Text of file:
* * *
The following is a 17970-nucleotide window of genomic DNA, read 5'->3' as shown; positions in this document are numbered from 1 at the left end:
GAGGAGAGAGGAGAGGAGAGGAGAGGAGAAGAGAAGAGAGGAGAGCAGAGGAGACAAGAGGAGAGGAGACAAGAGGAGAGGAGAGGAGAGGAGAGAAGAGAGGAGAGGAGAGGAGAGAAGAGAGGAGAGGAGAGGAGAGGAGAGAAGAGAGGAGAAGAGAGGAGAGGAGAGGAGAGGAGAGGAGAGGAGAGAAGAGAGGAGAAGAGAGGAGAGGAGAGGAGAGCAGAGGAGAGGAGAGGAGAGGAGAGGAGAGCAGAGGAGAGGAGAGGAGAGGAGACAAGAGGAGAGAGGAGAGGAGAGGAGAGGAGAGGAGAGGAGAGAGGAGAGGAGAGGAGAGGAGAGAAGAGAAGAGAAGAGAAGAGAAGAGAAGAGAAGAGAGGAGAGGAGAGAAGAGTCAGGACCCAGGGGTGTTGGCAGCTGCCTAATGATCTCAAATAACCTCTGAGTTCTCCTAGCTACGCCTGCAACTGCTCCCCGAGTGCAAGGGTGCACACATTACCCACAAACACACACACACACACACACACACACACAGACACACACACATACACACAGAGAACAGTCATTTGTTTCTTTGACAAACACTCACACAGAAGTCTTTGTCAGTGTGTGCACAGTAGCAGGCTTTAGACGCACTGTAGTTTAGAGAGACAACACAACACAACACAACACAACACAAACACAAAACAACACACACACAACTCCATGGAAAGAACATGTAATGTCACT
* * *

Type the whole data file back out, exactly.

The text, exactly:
The following is a 17970-nucleotide window of genomic DNA, read 5'->3' as shown; positions in this document are numbered from 1 at the left end:
GAGGAGAGAGGAGAGGAGAGGAGAGGAGAAGAGAAGAGAGGAGAGCAGAGGAGACAAGAGGAGAGGAGACAAGAGGAGAGGAGAGGAGAGGAGAGAAGAGAGGAGAGGAGAGGAGAGAAGAGAGGAGAGGAGAGGAGAGGAGAGAAGAGAGGAGAAGAGAGGAGAGGAGAGGAGAGGAGAGGAGAGGAGAGAAGAGAGGAGAAGAGAGGAGAGGAGAGGAGAGCAGAGGAGAGGAGAGGAGAGGAGAGGAGAGCAGAGGAGAGGAGAGGAGAGGAGACAAGAGGAGAGAGGAGAGGAGAGGAGAGGAGAGGAGAGGAGAGAGGAGAGGAGAGGAGAGGAGAGAAGAGAAGAGAAGAGAAGAGAAGAGAAGAGAAGAGAGGAGAGGAGAGAAGAGTCAGGACCCAGGGGTGTTGGCAGCTGCCTAATGATCTCAAATAACCTCTGAGTTCTCCTAGCTACGCCTGCAACTGCTCCCCGAGTGCAAGGGTGCACACATTACCCACAAACACACACACACACACACACACACACACAGACACACACACATACACACAGAGAACAGTCATTTGTTTCTTTGACAAACACTCACACAGAAGTCTTTGTCAGTGTGTGCACAGTAGCAGGCTTTAGACGCACTGTAGTTTAGAGAGACAACACAACACAACACAACACAACACAAACACAAAACAACACACACACAACTCCATGGAAAGAACATGTAATGTCACT